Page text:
I remember animating this scene early on in production of Who Framed Roger Rabbit.
The Disney Archives recently posted these three phases of our process which combined animation with live action.
It was ABSOLUTELY essential that the animation would hide any live action gadgets that were needed to hold real props or create effects, like real water in this case. The animation needed to be on 1s (like the live action), which resulted in a ton of work. But I had a blast working out the technical challenges for each scene. Because I knew that when ILM would send us the final scene (with highlights and shadows) to be shown in London during "rushes" or "dailies" we will see magic.
Video essayist Kristian put this clever and informative youtube film together. It explains how we did some of this stuff:
A handsome article from Sketches Magazine, spring 1994.
Its readership consisted mostly of Disney fans, so the information is basic. But the article does make the point that even though most people believe there is ONE Disney style, beautiful artistic variations can be pointed at from films through the decades.
From early cozy looking watercolors to the gritty, almost avant garde style for 101 Dalmatians.
And yes, I do believe that Aladdin fits right in with these masterpieces of stage sets for the characters.
I remember when I saw the first finished backgrounds for Aladdin, we had just started production animation. I couldn't believe my eyes. It seemed like the studio had hired back Claude Coats, Bill Layne, Al Dempster and all the other old-timers. Aladdin represented a huge artistic leap forward for my generation of animated film makers.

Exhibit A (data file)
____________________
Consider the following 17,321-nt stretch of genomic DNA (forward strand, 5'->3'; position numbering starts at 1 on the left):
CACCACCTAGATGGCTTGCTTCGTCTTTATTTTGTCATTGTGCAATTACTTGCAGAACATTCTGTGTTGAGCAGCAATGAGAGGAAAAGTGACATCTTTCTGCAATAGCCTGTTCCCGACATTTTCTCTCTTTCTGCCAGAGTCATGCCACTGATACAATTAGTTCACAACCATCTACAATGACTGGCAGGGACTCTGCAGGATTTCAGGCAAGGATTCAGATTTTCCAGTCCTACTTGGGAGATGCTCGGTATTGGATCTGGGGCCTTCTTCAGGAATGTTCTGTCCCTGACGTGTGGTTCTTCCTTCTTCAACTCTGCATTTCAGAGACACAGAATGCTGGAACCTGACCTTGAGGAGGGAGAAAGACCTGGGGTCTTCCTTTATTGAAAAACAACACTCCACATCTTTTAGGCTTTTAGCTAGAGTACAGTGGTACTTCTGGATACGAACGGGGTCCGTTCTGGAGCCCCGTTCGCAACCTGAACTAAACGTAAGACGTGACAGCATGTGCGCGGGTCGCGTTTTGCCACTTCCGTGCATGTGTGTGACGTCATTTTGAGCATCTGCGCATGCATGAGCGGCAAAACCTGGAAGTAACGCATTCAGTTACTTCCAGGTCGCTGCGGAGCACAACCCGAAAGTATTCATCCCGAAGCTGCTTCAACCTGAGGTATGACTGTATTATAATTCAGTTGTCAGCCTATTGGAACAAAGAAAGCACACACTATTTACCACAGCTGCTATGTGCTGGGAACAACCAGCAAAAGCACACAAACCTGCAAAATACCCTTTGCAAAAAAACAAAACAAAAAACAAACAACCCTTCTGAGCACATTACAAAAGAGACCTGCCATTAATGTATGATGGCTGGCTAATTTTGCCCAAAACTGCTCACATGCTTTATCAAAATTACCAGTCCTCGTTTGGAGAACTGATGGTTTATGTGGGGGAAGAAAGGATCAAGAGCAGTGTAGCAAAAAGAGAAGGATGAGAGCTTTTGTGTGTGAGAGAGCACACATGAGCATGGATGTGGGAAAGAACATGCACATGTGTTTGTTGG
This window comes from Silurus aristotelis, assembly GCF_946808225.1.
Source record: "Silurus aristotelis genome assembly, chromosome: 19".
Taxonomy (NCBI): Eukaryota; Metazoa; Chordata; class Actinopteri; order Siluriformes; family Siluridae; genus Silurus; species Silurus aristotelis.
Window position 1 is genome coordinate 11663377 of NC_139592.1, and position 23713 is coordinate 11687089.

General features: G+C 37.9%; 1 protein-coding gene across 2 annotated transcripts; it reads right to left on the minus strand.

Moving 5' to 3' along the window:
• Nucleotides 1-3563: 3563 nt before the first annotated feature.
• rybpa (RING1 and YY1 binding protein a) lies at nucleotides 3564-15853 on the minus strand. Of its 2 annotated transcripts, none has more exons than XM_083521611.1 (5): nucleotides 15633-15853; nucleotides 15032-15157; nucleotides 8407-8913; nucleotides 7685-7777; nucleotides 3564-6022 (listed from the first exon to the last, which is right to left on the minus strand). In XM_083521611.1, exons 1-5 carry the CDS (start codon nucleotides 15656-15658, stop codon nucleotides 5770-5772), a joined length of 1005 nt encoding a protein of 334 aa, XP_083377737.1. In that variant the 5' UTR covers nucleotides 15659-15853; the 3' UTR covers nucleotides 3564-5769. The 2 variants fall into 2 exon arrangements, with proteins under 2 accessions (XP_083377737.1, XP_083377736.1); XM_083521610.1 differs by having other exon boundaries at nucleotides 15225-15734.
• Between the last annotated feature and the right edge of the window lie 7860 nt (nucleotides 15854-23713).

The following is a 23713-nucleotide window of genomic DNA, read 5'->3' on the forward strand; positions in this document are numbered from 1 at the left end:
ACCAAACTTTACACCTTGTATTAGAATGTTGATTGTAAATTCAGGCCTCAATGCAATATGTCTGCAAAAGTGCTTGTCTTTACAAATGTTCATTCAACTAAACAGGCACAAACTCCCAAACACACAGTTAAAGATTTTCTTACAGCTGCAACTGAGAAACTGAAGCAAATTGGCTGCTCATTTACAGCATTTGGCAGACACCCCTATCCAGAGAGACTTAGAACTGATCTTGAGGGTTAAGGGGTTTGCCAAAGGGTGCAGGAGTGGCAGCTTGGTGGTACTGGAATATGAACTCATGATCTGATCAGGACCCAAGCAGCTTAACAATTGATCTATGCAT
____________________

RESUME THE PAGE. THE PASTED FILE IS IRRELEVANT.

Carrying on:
And then there was Eric Goldberg's spectacular animation of the Genie....I knew then that this film was going to be extraordinary!!!
For a while during WWII Frank Thomas joined the US Armed Forces as a member of the First Motion Picture Unit, which produced training films at the Hal Roach Studio.
Frank directed this 20 min. live action/animated short film called Camouflage from 1944. He also animated the "host" character, a chameleon. How appropriate!
I remember Frank briefly talking about this project, but hadn't seen it until a few years ago when it became available online.
The character animation is incredible! But what would you expect from a young Frank Thomas who had just animated on Pinocchio and Bambi ? In films such as this one you needed to get many technical aspect of warfare across. To help hold the audience's attention the chameleon character was added for entertainment.
This is fantastic vintage Thomas animation from the medium's golden age.
A charming article in Sketches Magazine from 2006.
Lisa Davis talks about her experience voicing Anita in Disney's 1961 classic 101 Dalmatians.
Several animators were involved in designing and animating Anita.
First there were Bill Peet's story sketches which served as a springboard to the animators.
Marc Davis (probably before getting going on Cruella) animated Anita at the beginning of the film when she meets Roger Radcliff. There is a little bit of Aurora in these animation roughs which is not surprising. Marc had just finished animation on the princess as well as on Maleficent.
Actress Helen Stanley (who had modeled for Aurora) was filmed as she acted out scenes with Anita.
At that time Les Clark was cast to animate the human female lead, but not before Milt Kahl tried out some character designs. These are Milt's drawings.
In the end Milt took over the character of Anita, and he caricatured her facial features while maintaining a sympathetic heroine type appearance. Less formulaic, too.
Great character design, wonderful animation and a realistic, modern relationship to her husband Roger. A triumph for a straight, female Disney protagonist.